Eating a variety of healthy foods is one way to help you smile when you step on the scale, and modifying your diet to include more mood-enhancing foods can also help you maintain that cheery disposition. A healthy diet isn't a cure for clinical depression or mood disorders, however. Discuss prolonged or moderate to severe mood problems with your doctor.
The old adage "variety is the spice of life" certainly applies when it comes to choosing a healthy diet that will help regulate your mood. Your body needs a balance of healthy foods to regulate physical and mental functions. This means choosing a diet rich in fruits, vegetables, whole grains and protein.
Limiting foods that can bring your mood down is just as important as consuming the right ones. A 2002 survey conducted by the Food and Mood Project found that people reported better moods when they limited sugar, caffeine and alcohol in their diets. Consuming sugar and white grains causes a quick spike in blood sugar, which leads to a run-down feeling when the body works to bring blood sugar levels back down. Consuming small amounts of caffeine can help you feel more alert, but more than a couple caffeinated beverages a day can lead to increased anxiety and sleep problems. Alcoholic beverages cause a temporary feeling of calmness, but alcohol also spikes blood sugar and acts as a depressant.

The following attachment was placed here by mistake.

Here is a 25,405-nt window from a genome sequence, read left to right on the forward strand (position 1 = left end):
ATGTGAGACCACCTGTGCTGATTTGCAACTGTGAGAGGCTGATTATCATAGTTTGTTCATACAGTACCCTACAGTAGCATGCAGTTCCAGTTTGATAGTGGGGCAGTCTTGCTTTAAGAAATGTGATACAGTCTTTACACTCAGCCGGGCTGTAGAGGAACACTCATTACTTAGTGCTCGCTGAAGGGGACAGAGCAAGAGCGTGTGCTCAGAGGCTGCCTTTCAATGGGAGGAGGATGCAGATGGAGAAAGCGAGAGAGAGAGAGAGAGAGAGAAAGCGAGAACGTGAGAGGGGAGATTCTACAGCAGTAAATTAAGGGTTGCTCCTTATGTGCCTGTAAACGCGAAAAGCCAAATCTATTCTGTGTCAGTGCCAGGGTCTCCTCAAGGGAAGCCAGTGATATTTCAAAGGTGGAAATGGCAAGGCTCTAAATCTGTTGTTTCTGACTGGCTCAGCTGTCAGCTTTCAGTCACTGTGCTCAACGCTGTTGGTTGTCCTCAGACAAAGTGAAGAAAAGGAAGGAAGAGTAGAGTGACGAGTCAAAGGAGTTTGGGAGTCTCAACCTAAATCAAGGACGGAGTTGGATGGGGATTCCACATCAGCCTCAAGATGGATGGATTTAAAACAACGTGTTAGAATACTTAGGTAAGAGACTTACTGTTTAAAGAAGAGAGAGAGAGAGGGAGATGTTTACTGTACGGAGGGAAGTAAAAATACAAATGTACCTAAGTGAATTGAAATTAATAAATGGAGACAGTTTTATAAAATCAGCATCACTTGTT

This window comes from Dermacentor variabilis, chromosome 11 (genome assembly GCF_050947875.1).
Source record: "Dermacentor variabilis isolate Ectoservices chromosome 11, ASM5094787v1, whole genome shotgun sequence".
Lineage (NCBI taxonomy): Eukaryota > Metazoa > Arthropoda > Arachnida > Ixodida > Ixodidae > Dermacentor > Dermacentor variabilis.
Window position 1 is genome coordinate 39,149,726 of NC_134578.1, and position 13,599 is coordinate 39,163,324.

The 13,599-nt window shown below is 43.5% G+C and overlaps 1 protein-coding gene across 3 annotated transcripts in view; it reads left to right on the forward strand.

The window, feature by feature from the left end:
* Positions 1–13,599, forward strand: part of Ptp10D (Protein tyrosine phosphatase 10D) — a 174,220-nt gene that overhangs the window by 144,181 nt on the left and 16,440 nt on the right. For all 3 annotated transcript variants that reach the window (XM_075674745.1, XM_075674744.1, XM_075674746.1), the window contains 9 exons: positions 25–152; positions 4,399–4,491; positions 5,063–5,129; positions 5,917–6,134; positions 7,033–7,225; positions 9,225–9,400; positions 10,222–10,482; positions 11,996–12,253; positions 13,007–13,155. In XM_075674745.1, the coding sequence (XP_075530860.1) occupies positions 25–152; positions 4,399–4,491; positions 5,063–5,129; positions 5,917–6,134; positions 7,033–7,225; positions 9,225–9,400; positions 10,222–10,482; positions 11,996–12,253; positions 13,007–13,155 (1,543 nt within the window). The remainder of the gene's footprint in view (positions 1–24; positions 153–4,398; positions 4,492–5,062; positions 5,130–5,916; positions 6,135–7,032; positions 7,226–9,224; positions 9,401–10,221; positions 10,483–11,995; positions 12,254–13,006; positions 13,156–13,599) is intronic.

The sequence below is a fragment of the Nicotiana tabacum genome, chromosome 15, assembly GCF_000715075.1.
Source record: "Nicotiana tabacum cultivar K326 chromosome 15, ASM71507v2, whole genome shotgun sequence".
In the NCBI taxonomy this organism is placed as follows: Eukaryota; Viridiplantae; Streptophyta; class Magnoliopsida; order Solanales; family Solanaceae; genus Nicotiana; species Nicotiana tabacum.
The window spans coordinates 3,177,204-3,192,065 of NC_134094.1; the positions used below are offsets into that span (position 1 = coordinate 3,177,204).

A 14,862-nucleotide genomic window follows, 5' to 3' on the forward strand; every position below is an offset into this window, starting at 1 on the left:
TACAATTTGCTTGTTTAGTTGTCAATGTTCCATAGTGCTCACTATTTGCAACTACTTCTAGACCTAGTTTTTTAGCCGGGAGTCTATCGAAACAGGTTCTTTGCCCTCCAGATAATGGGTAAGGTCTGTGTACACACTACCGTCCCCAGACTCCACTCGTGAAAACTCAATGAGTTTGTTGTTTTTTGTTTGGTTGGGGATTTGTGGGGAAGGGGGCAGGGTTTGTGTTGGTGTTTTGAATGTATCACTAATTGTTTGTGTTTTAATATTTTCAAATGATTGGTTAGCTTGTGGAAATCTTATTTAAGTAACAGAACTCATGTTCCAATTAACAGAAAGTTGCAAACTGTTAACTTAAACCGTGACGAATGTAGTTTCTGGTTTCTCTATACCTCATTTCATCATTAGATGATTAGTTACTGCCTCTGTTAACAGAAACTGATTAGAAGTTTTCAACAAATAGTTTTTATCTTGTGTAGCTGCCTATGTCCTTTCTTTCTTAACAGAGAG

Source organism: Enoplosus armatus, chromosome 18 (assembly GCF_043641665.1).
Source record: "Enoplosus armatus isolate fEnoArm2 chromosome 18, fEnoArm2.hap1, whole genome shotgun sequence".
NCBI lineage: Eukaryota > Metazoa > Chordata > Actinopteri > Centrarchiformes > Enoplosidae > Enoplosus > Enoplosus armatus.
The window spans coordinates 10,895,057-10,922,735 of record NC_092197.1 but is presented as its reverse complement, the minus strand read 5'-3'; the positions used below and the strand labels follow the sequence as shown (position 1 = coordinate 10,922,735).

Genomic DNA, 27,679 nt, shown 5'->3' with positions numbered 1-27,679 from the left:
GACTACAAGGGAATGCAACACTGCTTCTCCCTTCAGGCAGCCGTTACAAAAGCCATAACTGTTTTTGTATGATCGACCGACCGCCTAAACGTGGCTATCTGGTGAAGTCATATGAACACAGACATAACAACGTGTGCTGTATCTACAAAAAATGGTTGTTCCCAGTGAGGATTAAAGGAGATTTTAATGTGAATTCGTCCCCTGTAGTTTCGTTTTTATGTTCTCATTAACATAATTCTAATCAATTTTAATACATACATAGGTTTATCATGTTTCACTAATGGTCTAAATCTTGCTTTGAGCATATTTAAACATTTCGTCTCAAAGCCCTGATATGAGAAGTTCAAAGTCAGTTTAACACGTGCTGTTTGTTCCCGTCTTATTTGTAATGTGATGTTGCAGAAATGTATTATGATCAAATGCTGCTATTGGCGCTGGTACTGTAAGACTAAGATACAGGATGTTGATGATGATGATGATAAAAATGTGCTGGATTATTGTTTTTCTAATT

The Carb Connection
Carbohydrates often get a bad rap when it comes to healthy eating. While simple carbs, like sweets and white grains, can leave you feeling deflated, complex carbs are an important component of a mood-enhancing healthy diet. The body digests carbohydrates quickly, which increases the release of serotonin and dopamine, neurotransmitters that create a pleasurable feeling.
The insulin the body releases when blood sugar levels rise after consuming foods high in carbs causes muscles to absorb most amino acids other than tryptophan. This increases tryptophan levels in the blood, allowing it to enter the brain, where it helps synthesize serotonin. The federal government suggests that 45 to 65 percent of your daily calories should come from carbs.
Fatty fish, such as mackeral, salmon and sardines, are some of the best foods you can add to your diet to help improve your mood. These fish contain omega-3 fatty acids, which help reduce the risk of depression. Try to eat a serving of fish at least twice a week. If you're not a fan of fish, add omega-3 fortified foods, such as eggs or peanut butter. Walnuts and ground flaxseeds are also excellent sources of omega-3 fatty acids.
Iron, folic acid and thiamine are important nutrients thta have strong links to mood. Iron helps stabilize mood and energy levels, and deficiencies can lead to fatigue and a depressed mood. Incorporating iron-rich foods, such as meat, broccoli, seafood, egg yolks and iron-fortified grains, can help keep you feeling upbeat. Folic acid is well-known for helping prevent birth defects, but it's also a powerful mood enhancer. Leafy greens, poultry, sprouts, oranges and whole-wheat bread are rich in folic acid, but you may need a multivitamin that provides extra folic acid, particularly if you're a woman of child-bearing age. Thiamine, found in pork, eggs, cauliflower and cereal grains, also helps improve your mood. While thiamine deficiencies are uncommon in the United States, not getting enough of the vitamin can lead to poorer mood, fatigue and decreased self-confidence.